Many of the people who stay at the inn are typically staying there intending to attend an event in the area. One of the most notable events is a “painters paint-out” weekend that is hosted throughout southern Indiana once a year. According to Martha, a number of painters stay there around that time due to the history of the house as a home for artists. When the paint-out is going on, Martha may allow these painters to paint in one of the studios in the house should they wish to do so. There are also a number of other events that take place throughout the year in the region that many patrons attend. Often the busiest time of the year for the business is between March and December when a number of people visit for events.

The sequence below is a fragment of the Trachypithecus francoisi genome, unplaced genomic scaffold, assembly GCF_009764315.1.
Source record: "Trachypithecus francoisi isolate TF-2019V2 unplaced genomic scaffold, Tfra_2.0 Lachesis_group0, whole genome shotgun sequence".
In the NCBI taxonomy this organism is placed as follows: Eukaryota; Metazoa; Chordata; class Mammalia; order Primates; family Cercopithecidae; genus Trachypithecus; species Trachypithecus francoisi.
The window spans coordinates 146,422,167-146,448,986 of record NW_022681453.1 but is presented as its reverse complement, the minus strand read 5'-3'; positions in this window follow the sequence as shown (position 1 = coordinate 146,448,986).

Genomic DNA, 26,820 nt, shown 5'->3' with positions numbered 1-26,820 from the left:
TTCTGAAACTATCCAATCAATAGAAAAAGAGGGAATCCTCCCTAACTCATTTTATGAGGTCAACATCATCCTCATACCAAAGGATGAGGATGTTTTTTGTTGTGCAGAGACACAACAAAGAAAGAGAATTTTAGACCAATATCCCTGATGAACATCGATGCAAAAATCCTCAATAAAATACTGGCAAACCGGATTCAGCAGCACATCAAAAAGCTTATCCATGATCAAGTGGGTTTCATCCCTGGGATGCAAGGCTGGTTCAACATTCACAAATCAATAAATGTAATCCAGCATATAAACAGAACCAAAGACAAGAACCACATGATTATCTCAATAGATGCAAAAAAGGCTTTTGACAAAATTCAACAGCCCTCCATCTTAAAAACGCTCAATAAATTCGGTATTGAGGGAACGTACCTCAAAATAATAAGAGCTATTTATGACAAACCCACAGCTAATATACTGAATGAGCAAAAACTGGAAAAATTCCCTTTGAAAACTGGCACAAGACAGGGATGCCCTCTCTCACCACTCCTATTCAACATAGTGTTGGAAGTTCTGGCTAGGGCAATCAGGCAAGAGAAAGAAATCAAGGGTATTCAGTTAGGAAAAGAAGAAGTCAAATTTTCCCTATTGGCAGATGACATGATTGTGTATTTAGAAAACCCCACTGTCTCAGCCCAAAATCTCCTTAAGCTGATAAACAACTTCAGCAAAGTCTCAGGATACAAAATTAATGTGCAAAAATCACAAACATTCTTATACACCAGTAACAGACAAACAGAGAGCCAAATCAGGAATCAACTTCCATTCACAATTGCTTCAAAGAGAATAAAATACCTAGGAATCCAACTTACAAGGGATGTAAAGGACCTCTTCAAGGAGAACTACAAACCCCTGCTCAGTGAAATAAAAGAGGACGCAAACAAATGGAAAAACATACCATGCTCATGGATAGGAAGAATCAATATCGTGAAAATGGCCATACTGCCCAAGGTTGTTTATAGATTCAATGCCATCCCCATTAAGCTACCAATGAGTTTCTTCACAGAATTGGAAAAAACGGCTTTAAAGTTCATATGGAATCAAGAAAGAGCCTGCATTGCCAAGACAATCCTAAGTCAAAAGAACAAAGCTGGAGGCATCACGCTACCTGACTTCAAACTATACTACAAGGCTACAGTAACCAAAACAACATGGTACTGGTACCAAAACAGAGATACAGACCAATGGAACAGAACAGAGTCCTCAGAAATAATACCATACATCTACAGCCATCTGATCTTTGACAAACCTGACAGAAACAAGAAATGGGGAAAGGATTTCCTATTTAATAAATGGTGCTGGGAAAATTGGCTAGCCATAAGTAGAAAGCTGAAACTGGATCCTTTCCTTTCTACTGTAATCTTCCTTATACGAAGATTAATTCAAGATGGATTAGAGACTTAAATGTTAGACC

There are a few important policies that guests are asked to follow while staying at the Hermitage Bed and Breakfast. One of the most important is that no pets are allowed to stay with patrons. Martha also makes a special note that the rooms are not ADA accessible due to each guest room being on the second floor. Another rule that Martha keeps is that she strives to make herself available to visitors when they are at the house. Said one previous guest, “She makes you feel like family or old friends. We sat up past midnight talking and laughing with Martha, listening to her wisdom and fascinating stories.” This is one of Martha’s favorite aspects of her job, as she enjoys getting to host people and share the history of the home.